The Kitchen Sink
In its notices of deficiency, the Internal Revenue Service threw the proverbial kitchen sink filled with string provisions at the taxpayer’s estate, claiming deficiencies in both estate and gift tax and coincidentally forgetting to credit the taxpayer’s estate for the amount of the additional gift tax it had assessed. On the gift tax front, the IRS argued that the actuarial value attributed to the charitable lead interest was inappropriate in light of the taxpayer’s medical condition at the time of the transfer. On the estate tax front, the IRS argued that Section 2036(a)(1) and (2) acted to pull the assets of the FLP back into the taxpayer’s gross estate both because of the existence of an implied agreement entitling the taxpayer to possession and enjoyment of the assets during her lifetime, and because of the decedent’s ability, acting with her sons, to dissolve the FLP and thereby designate the persons who would possess and enjoy the transferred property.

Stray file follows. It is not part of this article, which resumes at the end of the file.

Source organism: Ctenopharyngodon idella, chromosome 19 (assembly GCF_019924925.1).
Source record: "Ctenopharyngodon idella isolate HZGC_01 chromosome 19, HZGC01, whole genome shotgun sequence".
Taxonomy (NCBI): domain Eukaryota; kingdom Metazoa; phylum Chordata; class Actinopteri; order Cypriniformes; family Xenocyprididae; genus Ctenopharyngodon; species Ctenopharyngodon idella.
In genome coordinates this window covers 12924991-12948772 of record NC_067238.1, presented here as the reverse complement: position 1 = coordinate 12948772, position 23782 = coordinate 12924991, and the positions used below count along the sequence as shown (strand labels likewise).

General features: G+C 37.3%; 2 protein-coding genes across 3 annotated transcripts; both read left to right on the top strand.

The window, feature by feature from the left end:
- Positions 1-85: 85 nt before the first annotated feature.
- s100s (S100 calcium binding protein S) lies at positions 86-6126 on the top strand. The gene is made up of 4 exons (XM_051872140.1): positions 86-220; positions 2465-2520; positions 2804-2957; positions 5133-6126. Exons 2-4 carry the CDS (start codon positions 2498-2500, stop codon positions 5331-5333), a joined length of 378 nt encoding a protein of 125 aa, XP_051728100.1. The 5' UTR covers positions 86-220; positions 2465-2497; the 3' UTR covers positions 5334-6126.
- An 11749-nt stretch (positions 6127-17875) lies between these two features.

Power to Terminate is Retained Right
In an interesting tactical decision, the taxpayer’s estate acquiesced to the IRS’ technical arguments. More specifically, the taxpayer’s estate stipulated to the IRS’ position that the decedent’s power, exercisable in conjunction with her sons to terminate the FLP, constituted a retained right subject to Section 2036(a)(2). This is notable because this position is consistent with an aspect of the Tax Court’s holding in Strangi that’s been criticized by practitioners over the years as being an overly broad interpretation of the statute — that Section 2036(a)(2) can be triggered merely by virtue of a taxpayer’s ability to vote to liquidate a partnership.